Education, From The Capitol To The Classroom

Year in Review: The 10 Biggest Education Stories of 2011

    Kyle Stokes / StateImpact Indiana

    Troy Cockrum, an English teacher at St. Thomas Aquinas Catholic school photographed in October, helps a student having computer issues. Cockrum “flipped” his classroom this year, and painted the walls of his classroom with tech-savvy terminology to reflect the new change.

    As we all get ready to pop the bubbly, celebrate a remarkable year, and count down to midnight, we at StateImpact thought we’d put together a countdown of our own — the top ten most popular posts of 2011.

    Here’s to a great 2012, a Happy New Year to you and yours, and many thanks for making these ten stories StateImpact‘s most-viewed:

    Times Square photo: Brian Harkin/Getty Images; StateImpact Illustration

    10. Why Schools Should Keep Teaching Handwriting, Even If Typing Is More Useful (September 29)

    “Even if computers will dot students’ I’s and cross their T’s for much of their life, Indiana University research suggests teaching them handwriting skills is still important in helping them learn to read…” Read the post 

    9. Why The ‘Automatic’ Cuts Spurring The Debt Supercommittee May Not Be So Automatic (November 1)

    “For the Congressional supercommittee, failure is not an option, right? President Obama said it himself, didn’t he? If the supercommittee doesn’t agree on budget cuts to reduce the nation’s deficit, $1.2 trillion in budget cuts — including $3.5 billion to federal education programs — would kick in automatically. Or would they?…” Read the post 

    8. Could Making Standardized Tests Less Secure Stop Teacher Cheating? (September 15)

    “Here’s a thought: If teacher cheating scandals in Atlanta and elsewhere are the result of keeping standardized tests top secret, why not put test items ‘out in the sun instead of trying to lock them up in more and more secure rooms’?” Read the post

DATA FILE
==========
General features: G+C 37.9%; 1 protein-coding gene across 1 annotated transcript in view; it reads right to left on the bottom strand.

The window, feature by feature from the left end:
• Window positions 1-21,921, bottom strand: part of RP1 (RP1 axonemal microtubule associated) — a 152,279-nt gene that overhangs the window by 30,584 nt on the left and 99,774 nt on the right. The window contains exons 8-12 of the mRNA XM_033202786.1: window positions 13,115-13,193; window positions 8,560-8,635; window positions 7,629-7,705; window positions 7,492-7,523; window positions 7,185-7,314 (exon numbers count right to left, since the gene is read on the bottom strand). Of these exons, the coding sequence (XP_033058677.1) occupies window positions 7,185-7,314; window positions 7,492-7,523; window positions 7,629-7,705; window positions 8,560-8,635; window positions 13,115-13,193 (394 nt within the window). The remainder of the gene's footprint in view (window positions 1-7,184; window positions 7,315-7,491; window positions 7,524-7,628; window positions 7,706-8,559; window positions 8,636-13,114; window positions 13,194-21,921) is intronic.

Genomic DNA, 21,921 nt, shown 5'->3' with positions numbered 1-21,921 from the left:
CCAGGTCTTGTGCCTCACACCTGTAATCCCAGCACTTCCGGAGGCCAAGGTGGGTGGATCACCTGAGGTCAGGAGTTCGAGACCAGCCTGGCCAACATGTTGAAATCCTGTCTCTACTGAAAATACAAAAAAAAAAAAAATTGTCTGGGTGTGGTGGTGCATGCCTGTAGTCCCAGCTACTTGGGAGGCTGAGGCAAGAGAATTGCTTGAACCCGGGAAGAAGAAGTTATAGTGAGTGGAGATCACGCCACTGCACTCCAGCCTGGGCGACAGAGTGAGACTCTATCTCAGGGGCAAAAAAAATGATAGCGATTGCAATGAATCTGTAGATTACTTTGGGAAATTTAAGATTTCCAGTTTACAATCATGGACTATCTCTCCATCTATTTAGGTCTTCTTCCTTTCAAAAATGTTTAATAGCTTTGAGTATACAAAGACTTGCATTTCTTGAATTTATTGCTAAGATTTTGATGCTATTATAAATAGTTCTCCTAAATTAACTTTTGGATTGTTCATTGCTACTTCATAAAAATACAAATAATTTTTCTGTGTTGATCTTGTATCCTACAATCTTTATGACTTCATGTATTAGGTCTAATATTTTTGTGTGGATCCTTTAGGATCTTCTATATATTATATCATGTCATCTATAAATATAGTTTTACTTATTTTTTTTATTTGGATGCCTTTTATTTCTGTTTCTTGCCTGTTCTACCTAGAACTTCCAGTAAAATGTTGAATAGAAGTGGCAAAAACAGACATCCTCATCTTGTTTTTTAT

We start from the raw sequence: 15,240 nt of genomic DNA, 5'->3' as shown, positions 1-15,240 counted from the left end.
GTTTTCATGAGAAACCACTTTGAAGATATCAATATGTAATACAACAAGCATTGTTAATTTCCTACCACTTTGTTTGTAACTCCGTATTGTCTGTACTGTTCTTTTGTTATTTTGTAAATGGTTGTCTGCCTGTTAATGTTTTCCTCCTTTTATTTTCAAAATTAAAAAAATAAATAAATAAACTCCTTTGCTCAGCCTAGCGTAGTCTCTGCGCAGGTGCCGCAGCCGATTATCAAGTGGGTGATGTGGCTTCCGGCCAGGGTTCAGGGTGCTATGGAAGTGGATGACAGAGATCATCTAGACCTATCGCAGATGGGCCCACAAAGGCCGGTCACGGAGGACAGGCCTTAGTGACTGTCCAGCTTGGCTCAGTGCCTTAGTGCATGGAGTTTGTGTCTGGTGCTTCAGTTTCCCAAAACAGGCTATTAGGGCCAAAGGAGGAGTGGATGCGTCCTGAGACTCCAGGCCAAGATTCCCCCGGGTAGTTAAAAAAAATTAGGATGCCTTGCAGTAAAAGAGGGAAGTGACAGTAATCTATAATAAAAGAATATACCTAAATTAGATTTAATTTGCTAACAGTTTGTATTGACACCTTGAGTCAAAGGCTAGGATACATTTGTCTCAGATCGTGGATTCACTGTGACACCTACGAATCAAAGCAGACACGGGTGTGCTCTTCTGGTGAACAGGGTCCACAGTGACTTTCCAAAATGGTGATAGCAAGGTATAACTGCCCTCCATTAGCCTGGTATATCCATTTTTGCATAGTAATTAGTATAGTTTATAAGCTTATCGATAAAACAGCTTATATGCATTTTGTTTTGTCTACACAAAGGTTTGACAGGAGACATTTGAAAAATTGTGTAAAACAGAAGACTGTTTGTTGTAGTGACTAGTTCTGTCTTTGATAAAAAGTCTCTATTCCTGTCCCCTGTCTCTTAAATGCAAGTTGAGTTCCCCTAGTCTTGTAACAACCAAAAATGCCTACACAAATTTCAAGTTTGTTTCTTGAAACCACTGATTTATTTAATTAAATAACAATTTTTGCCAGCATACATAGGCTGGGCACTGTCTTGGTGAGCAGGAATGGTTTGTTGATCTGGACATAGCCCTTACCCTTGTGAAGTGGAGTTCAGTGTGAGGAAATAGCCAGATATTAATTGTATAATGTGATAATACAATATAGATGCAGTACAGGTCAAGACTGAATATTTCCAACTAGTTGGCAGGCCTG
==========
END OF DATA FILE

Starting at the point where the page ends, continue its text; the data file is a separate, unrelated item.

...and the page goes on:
Kyle Stokes / StateImpact Indiana

    Professor Larry Nies leads a discussion in his environmental engineering course. This year, Nies redesigned the class's structure to make it more student-driven and discussion-based.

    7. How Purdue Aims To Boost One Of The Big Ten’s Lowest Graduation Rates (November 28)

    “Saddled with one of the lowest four-year graduation rates in the Big Ten, Purdue redesigned 10 first– and second-year courses — all formerly taught in a traditional lecture format — to be more interactive and student-driven. Administrators hope revamping these courses will stop freshmen from falling behind and help the university earn a bigger share of $61 million in performance funding from the state.” Read the post →

    6. How Useful Are College Rankings? (September 9)

    “The publication’s choice of research partners has sparked protest from many of the nation’s leading teacher colleges, with a number of schools refusing to respond to inquiries from the publication or its partner, the National Council on Teacher Quality. Many schools are accusing the group of using the college ranking guide as a pulpit to promote a political agenda.” Read the post →

    5. For-Profit Colleges: Game-Changers Or Diploma Mills? (November 25)

    “For-profit colleges have a lot of accusatory fingers pointing in their direction, mostly from politicians and commentators looking for someone to blame for soaring levels of student debt. But are for-profits indeed fatally flawed ‘diploma mills’? Or convenient scapegoats?” Read the post →

    4. Why Snow Days Might Be Bad For Kids (November 29)

    “As parts of Indiana brace for the first slushy snowfall of the season, consider a 2009 study that found passage rates on standardized math tests fell by as much as half of a percentage point for each inch of snow.” Read the post →

    3. Easy A? The 10 Departments At IU & Purdue Giving The Most A’s (July 27)

    “Looking to graduate college with lots of A’s on your transcript? Major in Aerospace Studies at Indiana University, or take a lot of band classes at Purdue. Amid the debate over grade inflation across the country — a national study found three out of every four students at public flagship universities earn either an A or a B in their classes — we took a closer look at grades data at Indiana’s flagship universities, IU and Purdue.” Read the post →

    Kyle Stokes / StateImpact Indiana

    The winter commencement ceremony at IU Bloomington.

    2. In College Dorms & Dining, How Nice Is Too Nice? (August 18)

    “Nearly half of U.S. students factor in their on-campus dining options into their choice of where to go to college, which has turned college food services a $4.6 billion dollar industry. It’s also made some Indiana University trustees wonder whether it’s economically feasible for the school to take part in an ‘amenities race’ to build the nicest dining facilities and residence halls.” Read the post →

    1. How YouTube Is Changing The Classroom (October 12)

    “As long as there have been teachers, they’ve battled the same problems: How can they reach students of multiple ability levels at once, cover more course material in limited time, and find more time to engage with students one-on-one? Some educators think they’ve found a solution to all three problems in, of all things, YouTube.” Read the post →



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